(Reuters) – Germany’s economy slumped in the first quarter at its steepest rate since 2009 with worse expected by mid-year, but it is weathering fallout from the coronavirus better than other EU states where outbreaks have been more disruptive.
The 2.2% drop in quarter-on-quarter output was the widest since the financial crisis of a decade ago and the second biggest since German reunification in 1990, Friday’s federal statistics office data showed.
Like almost all European Union states, Germany did not go into lockdown to slow the spread of the virus until around mid-March, so the bulk of the impact of those curbs will only become apparent in second-quarter data as sectors like tourism, and bars and restaurants, remain shut.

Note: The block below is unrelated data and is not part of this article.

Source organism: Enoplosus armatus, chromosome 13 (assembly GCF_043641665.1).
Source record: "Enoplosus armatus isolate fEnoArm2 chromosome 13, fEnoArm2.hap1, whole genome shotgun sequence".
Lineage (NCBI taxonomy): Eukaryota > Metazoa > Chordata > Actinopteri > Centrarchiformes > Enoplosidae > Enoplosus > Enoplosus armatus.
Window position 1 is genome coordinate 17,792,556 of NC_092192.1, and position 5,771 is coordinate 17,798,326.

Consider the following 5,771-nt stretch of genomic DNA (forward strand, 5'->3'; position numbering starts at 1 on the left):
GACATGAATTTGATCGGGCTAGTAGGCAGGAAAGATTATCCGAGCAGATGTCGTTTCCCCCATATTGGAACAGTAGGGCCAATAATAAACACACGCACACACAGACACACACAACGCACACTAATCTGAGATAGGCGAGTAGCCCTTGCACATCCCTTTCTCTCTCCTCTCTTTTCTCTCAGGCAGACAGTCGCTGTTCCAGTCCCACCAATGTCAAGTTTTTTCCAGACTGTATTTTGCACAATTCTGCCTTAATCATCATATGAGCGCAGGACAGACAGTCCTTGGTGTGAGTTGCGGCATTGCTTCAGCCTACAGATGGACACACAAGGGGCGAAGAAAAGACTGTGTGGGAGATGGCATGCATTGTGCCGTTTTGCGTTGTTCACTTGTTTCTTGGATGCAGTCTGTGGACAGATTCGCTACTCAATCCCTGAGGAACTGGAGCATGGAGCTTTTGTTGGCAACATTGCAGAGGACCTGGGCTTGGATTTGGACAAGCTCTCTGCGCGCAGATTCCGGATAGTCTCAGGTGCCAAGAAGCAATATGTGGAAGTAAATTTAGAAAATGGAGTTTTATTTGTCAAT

A 10% economic contraction is widely forecast for that period, though “the exact extent of the slump depends in part on the easing of restrictions on public life,” said statistics office official Albert Braakmann said.
“If today’s data are the result of two weeks of lockdown, three more weeks of lockdown and a very gradual lifting of some measures do not bode well for the second quarter,” ING’s chief economist for the eurozone, Carsten Brzeski, said. READ MORE